THE rapidity with which the eugenic idea has spread is little short of wonderful, and its value can not be overestimated. However, this value has been not only and not chiefly for what it has claimed for heredity, but for the attention it has turned towards sanitation and hygiene.
This is a time of great social unrest and any panacea which offers to solve our problems is eagerly embraced. Eugenics has volunteered for the service, which accounts, in part, for its rapid spread. A second reason is its simplicity. Only one principle is required to dispose of all problems. In this connection Dr. C. A. L. Reed says:
It is the object of this paper to show that even if a perfect eugenic system were in vogue, practically every social problem which we are now trying to solve would still remain, and I wish also to urge that in spite of what good it may have done, it has also done a very great harm in diverting attention from the really fundamental problems which underlie the question of race improvement.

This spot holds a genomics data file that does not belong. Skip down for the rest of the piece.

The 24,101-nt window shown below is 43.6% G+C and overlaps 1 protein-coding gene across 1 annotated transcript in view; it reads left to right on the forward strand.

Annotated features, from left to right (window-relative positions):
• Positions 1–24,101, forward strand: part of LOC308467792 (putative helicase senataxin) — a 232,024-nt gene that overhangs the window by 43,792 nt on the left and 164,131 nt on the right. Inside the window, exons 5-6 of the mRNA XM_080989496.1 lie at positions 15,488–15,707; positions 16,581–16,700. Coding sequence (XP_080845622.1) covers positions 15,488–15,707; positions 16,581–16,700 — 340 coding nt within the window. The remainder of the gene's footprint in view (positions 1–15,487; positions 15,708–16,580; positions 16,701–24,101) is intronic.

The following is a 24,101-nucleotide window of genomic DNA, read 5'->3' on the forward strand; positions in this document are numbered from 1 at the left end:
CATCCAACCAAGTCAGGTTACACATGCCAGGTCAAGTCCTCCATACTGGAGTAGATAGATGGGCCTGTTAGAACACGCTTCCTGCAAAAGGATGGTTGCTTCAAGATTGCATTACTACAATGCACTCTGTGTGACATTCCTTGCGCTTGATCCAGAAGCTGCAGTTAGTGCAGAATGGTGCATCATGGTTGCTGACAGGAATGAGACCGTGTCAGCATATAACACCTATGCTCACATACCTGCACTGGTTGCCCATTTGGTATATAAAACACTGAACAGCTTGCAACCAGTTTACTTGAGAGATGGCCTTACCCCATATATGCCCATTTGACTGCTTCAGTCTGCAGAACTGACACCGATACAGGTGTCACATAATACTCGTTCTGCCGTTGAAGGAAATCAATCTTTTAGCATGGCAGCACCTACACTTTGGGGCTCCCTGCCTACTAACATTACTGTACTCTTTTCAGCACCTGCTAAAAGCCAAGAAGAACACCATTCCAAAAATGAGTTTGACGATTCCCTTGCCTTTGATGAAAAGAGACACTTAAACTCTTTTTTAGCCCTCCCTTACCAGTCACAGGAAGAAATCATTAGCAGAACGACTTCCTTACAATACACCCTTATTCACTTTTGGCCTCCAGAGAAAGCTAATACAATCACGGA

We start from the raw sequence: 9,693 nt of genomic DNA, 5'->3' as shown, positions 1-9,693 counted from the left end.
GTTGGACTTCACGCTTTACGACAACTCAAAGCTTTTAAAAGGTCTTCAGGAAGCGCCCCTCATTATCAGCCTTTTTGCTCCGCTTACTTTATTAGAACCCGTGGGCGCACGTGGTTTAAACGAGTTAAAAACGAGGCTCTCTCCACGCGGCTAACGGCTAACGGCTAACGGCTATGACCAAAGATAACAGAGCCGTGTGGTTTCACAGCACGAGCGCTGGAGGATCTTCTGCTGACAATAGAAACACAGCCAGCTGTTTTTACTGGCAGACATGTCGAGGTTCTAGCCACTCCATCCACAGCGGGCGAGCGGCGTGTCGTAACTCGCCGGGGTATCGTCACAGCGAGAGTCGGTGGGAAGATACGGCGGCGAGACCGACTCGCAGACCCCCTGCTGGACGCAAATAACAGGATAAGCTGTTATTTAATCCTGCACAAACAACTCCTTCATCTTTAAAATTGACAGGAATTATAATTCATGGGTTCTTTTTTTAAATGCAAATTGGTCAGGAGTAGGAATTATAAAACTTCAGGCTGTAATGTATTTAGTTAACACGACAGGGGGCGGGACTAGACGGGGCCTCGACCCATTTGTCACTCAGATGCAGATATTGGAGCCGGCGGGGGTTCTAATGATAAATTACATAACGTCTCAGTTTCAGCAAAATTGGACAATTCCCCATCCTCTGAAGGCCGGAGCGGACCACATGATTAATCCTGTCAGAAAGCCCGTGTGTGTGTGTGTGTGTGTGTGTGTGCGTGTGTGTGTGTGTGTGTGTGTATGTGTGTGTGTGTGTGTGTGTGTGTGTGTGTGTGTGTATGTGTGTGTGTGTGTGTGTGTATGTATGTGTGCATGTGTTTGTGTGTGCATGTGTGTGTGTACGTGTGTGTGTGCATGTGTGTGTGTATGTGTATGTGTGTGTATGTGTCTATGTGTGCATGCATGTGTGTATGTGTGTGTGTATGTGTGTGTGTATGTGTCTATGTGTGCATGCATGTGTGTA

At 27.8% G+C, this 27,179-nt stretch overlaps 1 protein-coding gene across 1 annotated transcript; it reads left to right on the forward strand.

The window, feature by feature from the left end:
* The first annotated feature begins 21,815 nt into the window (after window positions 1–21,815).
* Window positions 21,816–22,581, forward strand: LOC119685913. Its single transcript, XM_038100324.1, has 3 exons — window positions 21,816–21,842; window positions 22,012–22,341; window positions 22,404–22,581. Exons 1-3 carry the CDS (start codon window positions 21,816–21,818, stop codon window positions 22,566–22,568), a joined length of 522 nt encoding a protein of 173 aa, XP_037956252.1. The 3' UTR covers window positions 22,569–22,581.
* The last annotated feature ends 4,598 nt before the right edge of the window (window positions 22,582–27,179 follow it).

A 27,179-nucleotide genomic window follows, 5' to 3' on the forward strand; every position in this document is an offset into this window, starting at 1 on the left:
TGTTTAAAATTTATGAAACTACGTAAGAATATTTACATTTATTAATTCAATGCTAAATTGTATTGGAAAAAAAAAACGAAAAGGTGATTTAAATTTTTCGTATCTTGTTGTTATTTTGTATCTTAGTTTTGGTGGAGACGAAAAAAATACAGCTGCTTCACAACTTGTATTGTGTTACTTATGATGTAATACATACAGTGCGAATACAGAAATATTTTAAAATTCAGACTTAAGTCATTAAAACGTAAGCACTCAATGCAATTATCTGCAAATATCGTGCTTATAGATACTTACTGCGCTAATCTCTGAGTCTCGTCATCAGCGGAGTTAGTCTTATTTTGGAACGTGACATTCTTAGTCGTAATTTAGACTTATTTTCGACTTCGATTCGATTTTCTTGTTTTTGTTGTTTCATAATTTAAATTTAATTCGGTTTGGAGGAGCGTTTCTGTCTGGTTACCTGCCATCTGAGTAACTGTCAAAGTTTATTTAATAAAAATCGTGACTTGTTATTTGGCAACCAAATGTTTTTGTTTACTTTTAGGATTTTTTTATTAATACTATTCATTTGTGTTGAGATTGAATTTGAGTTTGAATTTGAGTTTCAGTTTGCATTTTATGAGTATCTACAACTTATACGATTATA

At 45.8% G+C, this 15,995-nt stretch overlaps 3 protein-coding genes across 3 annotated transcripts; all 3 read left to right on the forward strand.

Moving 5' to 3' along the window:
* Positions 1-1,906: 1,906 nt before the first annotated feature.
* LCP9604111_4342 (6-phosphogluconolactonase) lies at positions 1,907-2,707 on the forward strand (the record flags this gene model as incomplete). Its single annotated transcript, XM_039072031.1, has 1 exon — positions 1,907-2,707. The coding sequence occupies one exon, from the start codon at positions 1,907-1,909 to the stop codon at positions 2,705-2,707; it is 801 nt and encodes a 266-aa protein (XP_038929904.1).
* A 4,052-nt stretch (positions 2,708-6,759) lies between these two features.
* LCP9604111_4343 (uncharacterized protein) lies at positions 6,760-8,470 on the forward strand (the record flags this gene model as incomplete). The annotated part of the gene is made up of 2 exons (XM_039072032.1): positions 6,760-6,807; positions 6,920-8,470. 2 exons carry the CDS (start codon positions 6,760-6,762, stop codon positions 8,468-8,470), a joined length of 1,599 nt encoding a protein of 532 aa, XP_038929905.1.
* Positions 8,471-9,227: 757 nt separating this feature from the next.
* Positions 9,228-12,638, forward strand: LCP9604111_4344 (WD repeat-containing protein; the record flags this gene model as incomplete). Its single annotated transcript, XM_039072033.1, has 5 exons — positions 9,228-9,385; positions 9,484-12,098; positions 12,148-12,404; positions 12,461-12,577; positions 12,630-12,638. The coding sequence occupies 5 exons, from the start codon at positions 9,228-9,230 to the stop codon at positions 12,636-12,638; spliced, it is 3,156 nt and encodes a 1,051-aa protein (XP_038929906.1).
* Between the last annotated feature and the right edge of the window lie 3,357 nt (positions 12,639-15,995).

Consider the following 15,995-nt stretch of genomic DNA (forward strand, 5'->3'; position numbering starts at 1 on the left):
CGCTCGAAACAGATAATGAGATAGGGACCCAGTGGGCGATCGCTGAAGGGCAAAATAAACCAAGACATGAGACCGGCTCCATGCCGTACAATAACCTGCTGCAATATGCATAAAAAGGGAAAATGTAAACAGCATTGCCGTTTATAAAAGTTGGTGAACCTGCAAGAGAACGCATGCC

The cocksureness of the eugenist is illustrated by the following quotation from Alexander Graham Bell:
In similar strain, but more comprehensive and more confident, we find Davenport saying in a magazine article:
Let me quote further from Davenport's book, "Heredity in Relation to Eugenics."
- Lancet-Clinic, January 3, 1914.
- Journal of Heredity, January, 1914, Pl. 1.
- C. B. Davenport, Pop. Sci. Mo.
- P. 1.